Having started life exclusively as a system-integrator solution, AMD’s hugely impressive Threadripper Pro 5000 WX Series processors are beginning to make their way to retail, much to the delight of DIY enthusiasts.
Overclocking records are already being smashed, but such activities are not for the faint hearted. A flagship 64-core Ryzen Threadripper Pro 5995WX will set you back £6,400 at retail, and then there’s the motherboard to consider.
ASRock wants to be in contention with its all-singing, all-dancing WRX80 Creator, now available for a cool £1,195.
Sure looks impressive, doesn’t it? This jam-packed E-ATX (305mm x 272mm) layout sees a gargantuan Threadripper Pro socket flanked by an eight-channel memory configuration that supports up to 2,048GB of DDR4-3200 natively or DDR4-4533 when overclocked.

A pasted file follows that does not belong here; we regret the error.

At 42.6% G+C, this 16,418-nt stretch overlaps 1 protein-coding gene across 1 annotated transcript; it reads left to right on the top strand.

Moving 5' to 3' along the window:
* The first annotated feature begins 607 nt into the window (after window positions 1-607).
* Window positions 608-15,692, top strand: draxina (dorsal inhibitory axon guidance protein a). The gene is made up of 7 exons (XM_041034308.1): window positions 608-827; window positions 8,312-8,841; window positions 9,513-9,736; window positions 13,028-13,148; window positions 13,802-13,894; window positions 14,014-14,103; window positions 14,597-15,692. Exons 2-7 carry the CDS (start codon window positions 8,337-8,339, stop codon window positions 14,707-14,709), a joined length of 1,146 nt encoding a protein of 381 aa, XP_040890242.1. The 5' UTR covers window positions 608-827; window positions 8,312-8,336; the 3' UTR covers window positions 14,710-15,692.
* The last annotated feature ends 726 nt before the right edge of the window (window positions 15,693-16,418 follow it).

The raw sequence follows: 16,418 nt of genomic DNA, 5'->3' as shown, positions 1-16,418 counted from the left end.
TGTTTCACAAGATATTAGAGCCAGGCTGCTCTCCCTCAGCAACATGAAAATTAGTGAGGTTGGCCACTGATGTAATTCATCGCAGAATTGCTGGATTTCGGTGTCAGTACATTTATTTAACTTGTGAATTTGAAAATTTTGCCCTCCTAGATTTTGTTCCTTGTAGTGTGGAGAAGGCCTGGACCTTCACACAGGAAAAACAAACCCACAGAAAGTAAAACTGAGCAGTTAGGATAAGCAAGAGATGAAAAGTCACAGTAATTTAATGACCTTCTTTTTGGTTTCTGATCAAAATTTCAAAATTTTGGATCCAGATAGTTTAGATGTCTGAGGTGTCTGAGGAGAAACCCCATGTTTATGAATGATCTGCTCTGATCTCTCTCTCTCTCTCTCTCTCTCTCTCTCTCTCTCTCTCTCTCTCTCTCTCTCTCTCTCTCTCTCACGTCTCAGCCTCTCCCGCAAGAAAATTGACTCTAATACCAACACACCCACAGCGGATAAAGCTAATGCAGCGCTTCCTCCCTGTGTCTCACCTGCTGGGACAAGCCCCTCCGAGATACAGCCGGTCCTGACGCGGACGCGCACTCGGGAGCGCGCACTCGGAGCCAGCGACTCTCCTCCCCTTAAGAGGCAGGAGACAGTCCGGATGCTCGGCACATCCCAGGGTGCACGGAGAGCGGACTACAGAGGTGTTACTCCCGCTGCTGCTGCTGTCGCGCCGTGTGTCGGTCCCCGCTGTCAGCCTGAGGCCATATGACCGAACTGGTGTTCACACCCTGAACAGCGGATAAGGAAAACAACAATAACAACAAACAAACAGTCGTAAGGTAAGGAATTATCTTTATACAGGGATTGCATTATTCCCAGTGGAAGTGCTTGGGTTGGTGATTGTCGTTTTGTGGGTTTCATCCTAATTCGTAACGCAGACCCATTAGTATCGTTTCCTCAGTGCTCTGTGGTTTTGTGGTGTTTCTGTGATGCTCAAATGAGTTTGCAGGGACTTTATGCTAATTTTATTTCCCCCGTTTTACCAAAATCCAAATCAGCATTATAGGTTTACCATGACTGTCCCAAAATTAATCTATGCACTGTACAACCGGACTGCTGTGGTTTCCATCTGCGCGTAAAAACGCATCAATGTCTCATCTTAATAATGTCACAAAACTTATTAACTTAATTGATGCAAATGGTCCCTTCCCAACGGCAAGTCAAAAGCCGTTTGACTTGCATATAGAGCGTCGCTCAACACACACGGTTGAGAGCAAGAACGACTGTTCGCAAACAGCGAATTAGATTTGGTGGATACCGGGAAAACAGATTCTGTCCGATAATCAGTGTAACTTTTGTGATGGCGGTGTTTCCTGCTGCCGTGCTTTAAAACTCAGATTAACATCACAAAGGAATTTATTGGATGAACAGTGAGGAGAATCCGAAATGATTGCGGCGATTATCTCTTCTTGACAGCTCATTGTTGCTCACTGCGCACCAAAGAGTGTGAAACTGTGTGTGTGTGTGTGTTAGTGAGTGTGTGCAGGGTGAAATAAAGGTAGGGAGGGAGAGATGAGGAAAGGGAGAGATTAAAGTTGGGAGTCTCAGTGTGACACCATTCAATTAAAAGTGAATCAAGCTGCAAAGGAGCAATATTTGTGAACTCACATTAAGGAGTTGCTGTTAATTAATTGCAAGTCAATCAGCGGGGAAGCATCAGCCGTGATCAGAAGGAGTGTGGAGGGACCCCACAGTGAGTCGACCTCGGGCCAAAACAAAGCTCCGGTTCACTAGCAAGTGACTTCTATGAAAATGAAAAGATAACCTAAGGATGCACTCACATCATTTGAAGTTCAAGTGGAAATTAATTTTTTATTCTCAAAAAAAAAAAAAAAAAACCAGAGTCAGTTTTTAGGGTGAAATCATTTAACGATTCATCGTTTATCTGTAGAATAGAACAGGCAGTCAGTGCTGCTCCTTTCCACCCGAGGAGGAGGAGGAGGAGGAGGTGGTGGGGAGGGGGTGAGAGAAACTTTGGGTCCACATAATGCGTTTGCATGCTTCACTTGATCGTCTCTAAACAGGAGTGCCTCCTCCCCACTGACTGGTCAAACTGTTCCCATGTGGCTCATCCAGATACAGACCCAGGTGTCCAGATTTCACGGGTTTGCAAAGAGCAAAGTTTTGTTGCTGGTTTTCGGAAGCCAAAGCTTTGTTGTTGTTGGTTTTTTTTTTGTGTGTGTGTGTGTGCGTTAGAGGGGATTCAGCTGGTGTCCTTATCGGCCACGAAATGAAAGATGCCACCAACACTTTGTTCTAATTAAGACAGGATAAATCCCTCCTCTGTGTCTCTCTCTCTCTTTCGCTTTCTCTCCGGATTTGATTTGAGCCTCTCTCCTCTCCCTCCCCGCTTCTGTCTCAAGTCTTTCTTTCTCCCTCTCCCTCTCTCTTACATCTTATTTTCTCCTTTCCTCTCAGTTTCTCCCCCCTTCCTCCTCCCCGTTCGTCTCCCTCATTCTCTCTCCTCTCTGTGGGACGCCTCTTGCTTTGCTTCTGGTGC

Continuing those beautiful horizontal lines are seven PCIe 4.0 expansion slots, five of which can operate at x16 speeds simultaneously. Ideal for “professional design, deep learning, simulation and rendering applications,” says ASRock, who also includes four-way AMD CrossFireX support because, well, why not?
Storage is catered for through a pair of M.2 PCIe Gen 4 x4, a single U.2, and eight SATA 6Gbps connectors. USB is plentiful, too, with a front-panel USB 3.2 Gen Type-C header, two USB 3.2 Gen 1 and a single USB 2.0. Around back, the I/O panel is home to dual Thunderbolt 4 Type-C, four URB 3.2 Gen 2 Type-A, two USB 3.2 Gen 1 Type-A, and a pair of 10GbE LAN ports alongside onboard Wi-Fi 6E connectivity.
Enthusiasts’ jaws may be hitting floors, but this is primarily a professional board and is geared as such. A third RJ45 serves as a dedicated IPMI LAN port for hardware-based platform management, and onboard video output over VGA is enabled through an Aspeed AST2500 BMC controller supporting a 1920×1200 resolution at 60Hz.
Full specifications are now available via the official product page, and though this remains a very niche product, we imagine a few deep-pocketed enthusiasts are gearing up for a whole lot of fun and overclocking shenanigans.